I booked a flight that didn't exist.
It ended with me spending a night with my old best friend from high school days and a sit-down in a train station bar with a guy coming from Montana. So I guess I can't complain too much.
In fact, I won't complain at all. I got to meet interesting people, go to one of my favorite restaurants, and meet up with one of the better people I know. So it was fantastic. And a couple of weeks earlier, my uncle gave me a book and told me to read it. With a few hours in a train station and 6 more on a train, I got to.
I read The Art of Travel in a day, or to be exact, in about five hours. It isn't exactly a technically complex book, even though de Botton writes on philosophy and quotes Flaubert (among many, many, others). The concept of it is pretty basic. It's a travel book, but instead of talking about the "what" of travel (what place to go to, what to see, what transportation, what lodging) it's the "why" of getting out. Why do some folks feel the need to leave? Why do they go where they go? That sort of stuff.
It could get really pretentious and obnoxious quite easily. De Botton avoids that. He writes well, and he explains his use of different poets and high art. This poet says this because of that. It makes sense, and de Bottom makes fun of himself to keep it from being all too much pendantical.
And sure, it's a celebration of Europeanness and high culture and all that stuff that is so cool to rag on these days. My personal favorite chapter was his "On the Exotic" which discussed Flaubert's boredom with France and white-hot desire for Elsewhere (in his case, Egypt). And this whole tug-of-war between what it means to be French, or Egyptian, or even just what it means to be Flaubert ensues. It's a microcosm of post-colonial theory in one man.
A lot of the book sort of fits in with a bit of a biography on de Botton. Apparently he was left with a huge fortune and a Cambridge education, but attempts to live off of his book earnings in lieu of all that (or as in lieu as you can be with those sort of credentials). De Botton may be a traveler, but as he puts it, all travelers are travelling to leave something. He may have been leaving his family's legacy. Not because he was shamed by it, but just to see what he could do outside of it. This book seems to be an exploration of that part of his identity that others certainly have within them.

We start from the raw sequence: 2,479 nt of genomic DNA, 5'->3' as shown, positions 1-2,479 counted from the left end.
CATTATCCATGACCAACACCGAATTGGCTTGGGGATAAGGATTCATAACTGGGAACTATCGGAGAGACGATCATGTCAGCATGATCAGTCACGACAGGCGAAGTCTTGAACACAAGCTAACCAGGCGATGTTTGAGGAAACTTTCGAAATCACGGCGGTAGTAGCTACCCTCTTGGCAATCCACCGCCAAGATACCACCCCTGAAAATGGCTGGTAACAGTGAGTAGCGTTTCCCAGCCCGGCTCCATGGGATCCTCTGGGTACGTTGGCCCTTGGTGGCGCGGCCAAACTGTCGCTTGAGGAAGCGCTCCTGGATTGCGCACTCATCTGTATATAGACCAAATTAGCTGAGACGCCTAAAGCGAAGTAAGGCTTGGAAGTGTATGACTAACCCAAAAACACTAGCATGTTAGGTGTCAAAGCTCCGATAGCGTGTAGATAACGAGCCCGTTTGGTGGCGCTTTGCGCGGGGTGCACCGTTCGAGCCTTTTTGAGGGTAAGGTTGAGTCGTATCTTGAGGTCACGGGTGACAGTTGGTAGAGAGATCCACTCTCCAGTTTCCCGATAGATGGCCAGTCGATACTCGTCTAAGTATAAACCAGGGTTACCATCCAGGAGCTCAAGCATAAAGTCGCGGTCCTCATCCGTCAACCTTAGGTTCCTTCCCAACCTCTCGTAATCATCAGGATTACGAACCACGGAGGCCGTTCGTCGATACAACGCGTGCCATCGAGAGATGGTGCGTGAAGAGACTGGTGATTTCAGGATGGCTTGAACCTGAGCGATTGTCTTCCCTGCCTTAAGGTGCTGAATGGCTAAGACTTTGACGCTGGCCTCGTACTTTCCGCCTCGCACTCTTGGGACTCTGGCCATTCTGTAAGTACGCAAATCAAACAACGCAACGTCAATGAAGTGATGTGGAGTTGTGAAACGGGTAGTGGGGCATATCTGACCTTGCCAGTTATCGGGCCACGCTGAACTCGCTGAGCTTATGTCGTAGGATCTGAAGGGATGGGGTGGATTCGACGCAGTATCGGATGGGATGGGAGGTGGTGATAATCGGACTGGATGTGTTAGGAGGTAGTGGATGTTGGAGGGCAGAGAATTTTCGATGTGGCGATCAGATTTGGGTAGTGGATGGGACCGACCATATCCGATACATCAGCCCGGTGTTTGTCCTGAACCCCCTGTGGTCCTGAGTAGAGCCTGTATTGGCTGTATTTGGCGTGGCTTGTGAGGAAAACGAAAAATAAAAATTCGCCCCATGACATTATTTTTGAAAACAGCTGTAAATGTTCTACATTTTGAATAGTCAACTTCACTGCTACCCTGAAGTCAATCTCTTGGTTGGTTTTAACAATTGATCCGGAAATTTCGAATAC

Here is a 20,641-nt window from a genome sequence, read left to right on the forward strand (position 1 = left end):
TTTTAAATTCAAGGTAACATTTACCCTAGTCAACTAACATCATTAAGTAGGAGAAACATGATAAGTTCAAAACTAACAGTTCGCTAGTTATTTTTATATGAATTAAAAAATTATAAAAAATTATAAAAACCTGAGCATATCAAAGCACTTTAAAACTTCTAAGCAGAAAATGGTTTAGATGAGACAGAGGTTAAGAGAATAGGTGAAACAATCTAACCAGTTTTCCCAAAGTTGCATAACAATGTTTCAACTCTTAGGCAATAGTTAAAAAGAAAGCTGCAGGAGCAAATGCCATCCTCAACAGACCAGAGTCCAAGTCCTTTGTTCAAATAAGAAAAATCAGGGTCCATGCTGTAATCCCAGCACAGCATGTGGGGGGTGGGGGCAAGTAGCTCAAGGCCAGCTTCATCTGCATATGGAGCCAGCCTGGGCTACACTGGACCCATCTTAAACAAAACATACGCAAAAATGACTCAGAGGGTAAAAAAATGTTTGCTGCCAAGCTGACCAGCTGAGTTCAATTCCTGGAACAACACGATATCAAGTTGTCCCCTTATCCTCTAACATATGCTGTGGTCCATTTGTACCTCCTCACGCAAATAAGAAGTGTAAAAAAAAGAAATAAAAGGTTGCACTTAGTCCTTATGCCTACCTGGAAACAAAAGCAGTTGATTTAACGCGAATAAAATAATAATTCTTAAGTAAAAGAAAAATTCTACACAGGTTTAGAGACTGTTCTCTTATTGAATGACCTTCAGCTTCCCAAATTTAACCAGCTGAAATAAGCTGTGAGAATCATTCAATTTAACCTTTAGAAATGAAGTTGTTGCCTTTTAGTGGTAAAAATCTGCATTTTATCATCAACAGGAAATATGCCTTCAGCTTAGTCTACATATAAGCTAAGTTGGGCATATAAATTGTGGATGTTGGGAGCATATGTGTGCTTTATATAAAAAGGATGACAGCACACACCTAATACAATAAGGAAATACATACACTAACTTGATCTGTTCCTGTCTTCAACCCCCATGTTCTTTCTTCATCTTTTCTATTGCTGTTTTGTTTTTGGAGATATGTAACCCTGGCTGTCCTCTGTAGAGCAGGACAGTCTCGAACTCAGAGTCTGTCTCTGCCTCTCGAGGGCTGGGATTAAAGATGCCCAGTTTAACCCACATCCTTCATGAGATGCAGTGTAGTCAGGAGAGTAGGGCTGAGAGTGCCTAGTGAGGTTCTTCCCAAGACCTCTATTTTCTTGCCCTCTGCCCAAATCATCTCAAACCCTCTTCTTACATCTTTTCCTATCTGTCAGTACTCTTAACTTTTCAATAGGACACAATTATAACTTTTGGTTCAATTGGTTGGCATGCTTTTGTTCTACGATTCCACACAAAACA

As a product of a whole mess of immigration stories and a kid who always wants to leave wherever he is, I can understand this coming from de Botton. My desire to travel could probably stem less from a desire to see what's out there as it is to leave here. I've bounced around, and never have been too eager to go back to whever I left. For whatever reason, I don't feel the same about the whole 2007 wanderabout.
So this was a great (and quick) read. Interesting and thought-provoking while being easy and flowing. I'd recommend it to any of you all who have the tendency to fall off the face of the Earth every so often. And it makes me thing, especially in re my "wanderabout" comment above...are we ~5 years away from a great coming influx of study abroad literature? Can you imagine how much unreadable dreck there's gonna be in there?
I couldn't fit it into the narrative post-hoc, but I've fallen away from bringing songs into my posts. Here's a pretty rad, though unrelated, one, I was sent by a buddy of mine. I don't know how to mess with the embedding features, I use blogger because it is simple and I am a simple man...so sorry about it being too big to read the sidebar. But yeah. Enjoy.